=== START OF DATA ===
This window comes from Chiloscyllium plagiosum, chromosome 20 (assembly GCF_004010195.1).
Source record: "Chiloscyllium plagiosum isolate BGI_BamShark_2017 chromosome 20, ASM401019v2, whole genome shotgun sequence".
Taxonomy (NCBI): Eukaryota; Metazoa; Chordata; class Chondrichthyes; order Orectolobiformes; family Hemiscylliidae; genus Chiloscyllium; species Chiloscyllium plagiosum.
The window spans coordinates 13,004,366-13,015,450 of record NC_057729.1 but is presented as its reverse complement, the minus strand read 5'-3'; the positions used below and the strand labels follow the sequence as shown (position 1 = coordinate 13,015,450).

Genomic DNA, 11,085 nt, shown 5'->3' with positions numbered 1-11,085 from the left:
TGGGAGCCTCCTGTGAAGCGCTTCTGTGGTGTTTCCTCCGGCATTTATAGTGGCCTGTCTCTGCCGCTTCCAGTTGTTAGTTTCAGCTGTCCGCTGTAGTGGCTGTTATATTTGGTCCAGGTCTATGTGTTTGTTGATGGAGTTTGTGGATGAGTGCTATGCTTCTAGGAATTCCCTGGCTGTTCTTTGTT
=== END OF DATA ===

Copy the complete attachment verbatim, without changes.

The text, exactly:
This window comes from Chiloscyllium plagiosum, chromosome 20 (assembly GCF_004010195.1).
Source record: "Chiloscyllium plagiosum isolate BGI_BamShark_2017 chromosome 20, ASM401019v2, whole genome shotgun sequence".
Taxonomy (NCBI): Eukaryota; Metazoa; Chordata; class Chondrichthyes; order Orectolobiformes; family Hemiscylliidae; genus Chiloscyllium; species Chiloscyllium plagiosum.
The window spans coordinates 13,004,366-13,015,450 of record NC_057729.1 but is presented as its reverse complement, the minus strand read 5'-3'; the positions used below and the strand labels follow the sequence as shown (position 1 = coordinate 13,015,450).

Genomic DNA, 11,085 nt, shown 5'->3' with positions numbered 1-11,085 from the left:
TGGGAGCCTCCTGTGAAGCGCTTCTGTGGTGTTTCCTCCGGCATTTATAGTGGCCTGTCTCTGCCGCTTCCAGTTGTTAGTTTCAGCTGTCCGCTGTAGTGGCTGTTATATTTGGTCCAGGTCTATGTGTTTGTTGATGGAGTTTGTGGATGAGTGCTATGCTTCTAGGAATTCCCTGGCTGTTCTTTGTT